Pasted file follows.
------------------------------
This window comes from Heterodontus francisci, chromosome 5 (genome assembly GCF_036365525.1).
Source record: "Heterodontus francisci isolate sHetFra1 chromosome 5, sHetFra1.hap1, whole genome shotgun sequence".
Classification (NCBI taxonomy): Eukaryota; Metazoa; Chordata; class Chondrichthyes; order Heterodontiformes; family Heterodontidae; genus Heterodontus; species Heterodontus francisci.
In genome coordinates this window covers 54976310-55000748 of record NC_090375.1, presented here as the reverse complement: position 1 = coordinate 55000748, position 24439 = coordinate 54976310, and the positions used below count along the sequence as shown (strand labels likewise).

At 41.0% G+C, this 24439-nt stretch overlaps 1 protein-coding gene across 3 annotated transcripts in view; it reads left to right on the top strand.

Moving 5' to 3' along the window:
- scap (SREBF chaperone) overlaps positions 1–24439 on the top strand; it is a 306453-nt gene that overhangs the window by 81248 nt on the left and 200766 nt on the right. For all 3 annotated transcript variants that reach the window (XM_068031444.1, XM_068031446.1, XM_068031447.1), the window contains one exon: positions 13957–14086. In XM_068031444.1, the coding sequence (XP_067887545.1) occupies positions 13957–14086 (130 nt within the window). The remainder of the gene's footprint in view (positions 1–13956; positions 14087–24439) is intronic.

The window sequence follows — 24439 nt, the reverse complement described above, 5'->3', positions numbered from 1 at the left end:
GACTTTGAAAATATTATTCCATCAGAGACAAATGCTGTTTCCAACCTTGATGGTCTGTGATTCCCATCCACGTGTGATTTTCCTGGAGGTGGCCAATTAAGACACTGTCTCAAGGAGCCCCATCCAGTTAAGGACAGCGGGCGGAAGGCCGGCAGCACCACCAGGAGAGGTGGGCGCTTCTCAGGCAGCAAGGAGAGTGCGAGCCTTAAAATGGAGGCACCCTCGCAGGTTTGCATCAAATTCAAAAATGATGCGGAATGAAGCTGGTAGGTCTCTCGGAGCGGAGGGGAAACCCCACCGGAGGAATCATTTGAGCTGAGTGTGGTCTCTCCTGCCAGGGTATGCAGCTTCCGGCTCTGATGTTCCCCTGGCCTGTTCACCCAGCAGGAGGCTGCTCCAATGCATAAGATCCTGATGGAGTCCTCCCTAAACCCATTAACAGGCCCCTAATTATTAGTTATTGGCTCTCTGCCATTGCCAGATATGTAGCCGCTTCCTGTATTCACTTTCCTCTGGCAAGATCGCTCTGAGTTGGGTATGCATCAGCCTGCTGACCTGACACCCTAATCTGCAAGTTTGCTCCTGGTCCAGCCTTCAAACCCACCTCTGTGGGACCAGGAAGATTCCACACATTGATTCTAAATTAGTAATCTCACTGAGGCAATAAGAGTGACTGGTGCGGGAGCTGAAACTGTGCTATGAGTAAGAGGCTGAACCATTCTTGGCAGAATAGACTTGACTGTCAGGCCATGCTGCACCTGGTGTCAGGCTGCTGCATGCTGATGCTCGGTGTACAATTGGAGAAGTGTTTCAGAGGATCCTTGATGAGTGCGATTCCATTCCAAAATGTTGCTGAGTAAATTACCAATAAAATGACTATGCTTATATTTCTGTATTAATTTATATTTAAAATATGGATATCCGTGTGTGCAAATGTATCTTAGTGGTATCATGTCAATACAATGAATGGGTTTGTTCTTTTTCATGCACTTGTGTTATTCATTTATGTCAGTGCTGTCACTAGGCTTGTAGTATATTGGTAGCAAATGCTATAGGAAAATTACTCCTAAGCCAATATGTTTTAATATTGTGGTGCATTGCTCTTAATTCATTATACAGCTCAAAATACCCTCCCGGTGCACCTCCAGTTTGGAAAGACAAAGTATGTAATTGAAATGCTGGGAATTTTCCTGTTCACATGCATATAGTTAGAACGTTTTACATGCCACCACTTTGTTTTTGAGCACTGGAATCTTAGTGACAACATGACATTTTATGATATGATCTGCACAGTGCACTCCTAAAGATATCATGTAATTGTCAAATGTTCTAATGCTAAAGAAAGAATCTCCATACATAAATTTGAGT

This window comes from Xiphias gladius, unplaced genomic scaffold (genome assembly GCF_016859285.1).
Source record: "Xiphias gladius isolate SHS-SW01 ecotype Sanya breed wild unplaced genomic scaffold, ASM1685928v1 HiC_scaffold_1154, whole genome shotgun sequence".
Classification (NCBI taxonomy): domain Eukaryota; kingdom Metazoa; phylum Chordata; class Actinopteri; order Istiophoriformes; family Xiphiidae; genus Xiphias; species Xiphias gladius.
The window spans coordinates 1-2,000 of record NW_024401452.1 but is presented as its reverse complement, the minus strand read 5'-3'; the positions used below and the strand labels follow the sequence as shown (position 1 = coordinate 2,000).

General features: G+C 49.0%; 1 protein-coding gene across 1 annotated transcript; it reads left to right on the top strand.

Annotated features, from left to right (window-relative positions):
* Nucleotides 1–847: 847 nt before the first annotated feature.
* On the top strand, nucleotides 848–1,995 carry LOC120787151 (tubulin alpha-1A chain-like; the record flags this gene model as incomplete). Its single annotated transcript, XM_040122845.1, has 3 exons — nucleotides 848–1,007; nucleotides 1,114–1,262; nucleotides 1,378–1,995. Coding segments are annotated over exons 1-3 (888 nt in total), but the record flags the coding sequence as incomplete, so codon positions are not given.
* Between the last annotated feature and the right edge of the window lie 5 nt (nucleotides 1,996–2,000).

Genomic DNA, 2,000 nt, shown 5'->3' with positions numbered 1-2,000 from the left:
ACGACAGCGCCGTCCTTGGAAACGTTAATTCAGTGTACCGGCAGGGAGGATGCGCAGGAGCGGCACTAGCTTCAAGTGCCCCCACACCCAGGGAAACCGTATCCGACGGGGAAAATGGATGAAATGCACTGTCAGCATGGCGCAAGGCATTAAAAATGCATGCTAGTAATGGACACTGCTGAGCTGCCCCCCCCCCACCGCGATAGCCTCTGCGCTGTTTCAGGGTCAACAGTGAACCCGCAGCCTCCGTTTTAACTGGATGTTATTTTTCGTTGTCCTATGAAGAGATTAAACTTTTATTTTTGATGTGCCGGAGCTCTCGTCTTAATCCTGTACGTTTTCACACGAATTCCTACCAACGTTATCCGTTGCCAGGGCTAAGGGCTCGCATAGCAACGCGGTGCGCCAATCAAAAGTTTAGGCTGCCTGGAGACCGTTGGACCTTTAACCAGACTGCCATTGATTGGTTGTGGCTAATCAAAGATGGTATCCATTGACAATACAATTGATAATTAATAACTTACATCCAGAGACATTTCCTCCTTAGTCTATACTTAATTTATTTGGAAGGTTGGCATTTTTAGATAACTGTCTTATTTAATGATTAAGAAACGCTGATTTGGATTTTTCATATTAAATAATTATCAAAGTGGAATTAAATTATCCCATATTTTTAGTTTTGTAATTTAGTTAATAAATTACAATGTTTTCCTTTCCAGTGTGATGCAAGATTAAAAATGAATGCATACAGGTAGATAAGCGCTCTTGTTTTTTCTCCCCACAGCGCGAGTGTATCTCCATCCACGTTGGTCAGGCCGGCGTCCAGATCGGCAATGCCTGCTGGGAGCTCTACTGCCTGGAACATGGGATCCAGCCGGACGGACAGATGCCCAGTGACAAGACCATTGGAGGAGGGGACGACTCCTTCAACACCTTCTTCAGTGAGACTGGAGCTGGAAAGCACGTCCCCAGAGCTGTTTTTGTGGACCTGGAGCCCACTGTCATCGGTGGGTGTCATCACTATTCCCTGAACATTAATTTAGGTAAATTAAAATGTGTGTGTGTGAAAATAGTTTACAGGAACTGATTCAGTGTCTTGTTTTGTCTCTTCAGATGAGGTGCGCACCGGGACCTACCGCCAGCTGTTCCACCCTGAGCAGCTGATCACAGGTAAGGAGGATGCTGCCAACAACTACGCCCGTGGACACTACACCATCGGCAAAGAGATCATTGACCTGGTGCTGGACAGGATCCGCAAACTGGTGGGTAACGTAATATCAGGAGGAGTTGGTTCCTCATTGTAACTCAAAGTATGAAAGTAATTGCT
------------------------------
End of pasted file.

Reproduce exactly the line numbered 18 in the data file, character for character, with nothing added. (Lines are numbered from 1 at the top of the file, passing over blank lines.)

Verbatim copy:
* Between the last annotated feature and the right edge of the window lie 5 nt (nucleotides 1,996–2,000).